Once the Supreme Court decides to review a case, it will place it on its docket. The parties often write briefs to the Court explaining why they believe their arguments should prevail. The petitioner files their brief first, and the respondent then files a reply brief.

The Supreme Court also sometimes allows non-parties to the case to file briefs regarding the case's issues. These groups, although not a party to the case, generally must have an interest in the case's outcome. Such interested groups are known as amicus curiae (“friend of the court"), and they may file amicus briefs if the court allows it. If the U.S. government is not involved in the case, the Solicitor General may file a brief on behalf of the government.

The Supreme Court holds oral arguments in the cases it reviews. The Court sets aside one hour for oral arguments per case. Oral arguments allow the Justices to ask the parties pointed questions about the case.

After oral arguments, the Supreme Court Justices convene a Justices' Conference to discuss the case. Then, all Justices vote on the case. 

Once the Justices cast their votes and know the case's outcome, the Chief Justice decides who will write the Court's opinion. If the Chief Justice dissents with the decision (i.e., they are not in the majority), the most senior Justice decides who will write the Court's opinion. Any Justice who concurs with, or dissents from, the majority may write their own opinion.

In certain circumstances, Justices may have to recuse themselves from the case (e.g., they have a conflict of interest). If a Justice recuses themself from a case and the Justices' vote results in a tie, the lower court's ruling will stand.

Landmark Supreme Court Decisions

The Supreme Court's decisions shape American laws and policy. Lower courts must abide by the Supreme Court's precedential decisions. What the Court says becomes the law of the land concerning how all other courts interpret laws. Its importance in American history and the current political landscape cannot be overstated.

Below are overviews of some of the most important Supreme Court cases. This section does not provide a comprehensive list of cases. Instead, it provides several cases that may serve as a jumping-off point for you to do your own research.

  • Dred Scott v. Sandford (1857): The Supreme Court and Chief Justice Roger Taney tried to resolve all constitutional questions about slavery in the United States in the Dred Scott case. Unfortunately, the Court went as pro-slavery as it could. It held that Black people could never be United States citizens, and, therefore, they did not receive any Constitutional rights. It also held that Congress could not outlaw slavery in the U.S. territories. The passage of the Thirteenth Amendment (1865) and the Fourteenth Amendment (1868) overruled Dred Scott. The case is considered one of the worst decisions in the Supreme Court's history.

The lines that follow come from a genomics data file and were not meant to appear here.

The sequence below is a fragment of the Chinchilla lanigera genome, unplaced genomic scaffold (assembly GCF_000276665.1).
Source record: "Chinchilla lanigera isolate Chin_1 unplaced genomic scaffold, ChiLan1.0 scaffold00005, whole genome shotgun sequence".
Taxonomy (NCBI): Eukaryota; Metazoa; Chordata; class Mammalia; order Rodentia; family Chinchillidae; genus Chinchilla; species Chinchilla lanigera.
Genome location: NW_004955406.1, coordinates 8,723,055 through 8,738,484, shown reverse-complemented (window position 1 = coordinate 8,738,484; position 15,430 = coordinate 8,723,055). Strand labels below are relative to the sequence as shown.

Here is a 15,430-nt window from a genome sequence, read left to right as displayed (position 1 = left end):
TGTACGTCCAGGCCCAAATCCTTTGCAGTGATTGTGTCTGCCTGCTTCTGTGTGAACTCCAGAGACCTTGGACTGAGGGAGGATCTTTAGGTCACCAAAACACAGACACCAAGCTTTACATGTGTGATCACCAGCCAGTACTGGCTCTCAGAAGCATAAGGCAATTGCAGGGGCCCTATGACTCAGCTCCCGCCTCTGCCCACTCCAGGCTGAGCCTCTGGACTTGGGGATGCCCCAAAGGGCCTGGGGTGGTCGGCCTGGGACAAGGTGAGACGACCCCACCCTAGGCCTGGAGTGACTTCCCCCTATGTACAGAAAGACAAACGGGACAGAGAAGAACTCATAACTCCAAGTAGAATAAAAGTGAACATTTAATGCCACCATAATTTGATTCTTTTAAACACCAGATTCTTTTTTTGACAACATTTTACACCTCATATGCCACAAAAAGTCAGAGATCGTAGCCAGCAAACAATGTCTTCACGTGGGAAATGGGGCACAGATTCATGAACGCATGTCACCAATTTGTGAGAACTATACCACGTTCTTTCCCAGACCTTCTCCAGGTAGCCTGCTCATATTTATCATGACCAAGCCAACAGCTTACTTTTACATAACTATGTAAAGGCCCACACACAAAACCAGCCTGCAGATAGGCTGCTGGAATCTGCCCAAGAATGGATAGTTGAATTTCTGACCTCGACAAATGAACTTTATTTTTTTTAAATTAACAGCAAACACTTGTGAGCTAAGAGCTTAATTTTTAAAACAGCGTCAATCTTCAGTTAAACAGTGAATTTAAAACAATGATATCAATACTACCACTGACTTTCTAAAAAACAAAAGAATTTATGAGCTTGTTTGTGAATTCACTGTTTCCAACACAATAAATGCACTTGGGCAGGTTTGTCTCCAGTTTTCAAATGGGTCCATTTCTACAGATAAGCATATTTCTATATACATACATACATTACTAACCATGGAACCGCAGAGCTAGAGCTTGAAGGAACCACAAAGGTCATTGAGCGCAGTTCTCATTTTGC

• Brown v. Board of Education (1954): In Brown, the Supreme Court ended racial segregation in schools. Brown overruled Plessy v. Ferguson (1896), where the Court had ruled racial segregation was constitutional so long as the facilities were generally equal (i.e., “separate but equal"). Brown was a significant win for the civil rights movement and bolstered Fourteenth Amendment jurisprudence regarding the equal protection of the law.
  • Miranda v. Arizona (1966): The Supreme Court's decision in Miranda had a massive effect on criminal law and procedure in the United States. The Court's holding requires law enforcement officers to read an arrestee their Miranda rights before interrogating the suspect. The Miranda rights inform a suspect that they have the right to remain silent and they have the right to an attorney.
  • Roe v. Wade (1973): In Roe, the Supreme Court held that the right to privacy, from the Due Process Clause and the Fourteenth Amendment, protected a fundamental right to choose to have an abortion. The Court held the right was not absolute, but it provided a right to abortions. In 2022, the Supreme Court's decision in Dobbs v. Jackson overruled Roe by holding that the Constitution does not provide a right to abortion. In doing so, it returned the power to regulate abortions to the individual states.

Consider reading FindLaw's section on the U.S. Constitution for more in-depth information. You can also browse FindLaw's article, The Worst Supreme Court Decisions of All Time, for a look at the times the Supreme Court got it wrong.

Rulemaking Power

In our system, Congress makes the rules and the judiciary interprets the rules. Sometimes, Congress confers upon the Supreme Court the power to create court rules that the lower courts must follow.

The Supreme Court can also make its own rules to ensure its procedures allow it to be effective and efficient when resolving disputes. Congress has the power to reject or accept any rules the Supreme Court prescribes.

For more information about the Supreme Court, browse these links from the Supreme Court's website:

To look for a specific Supreme Court case, visit FindLaw's Supreme Court Case search tool.

Questions? Contact an Attorney

If you have a civil case or the government has charged you with a crime, consider contacting an attorney near you. Although it's a long shot that the Supreme Court of the United States will consider your case, an attorney can provide helpful legal advice about your case's strengths and weaknesses. They can also help if you plan to appeal a judgment or verdict. 

Contact a civil litigation or criminal defense attorney for more information.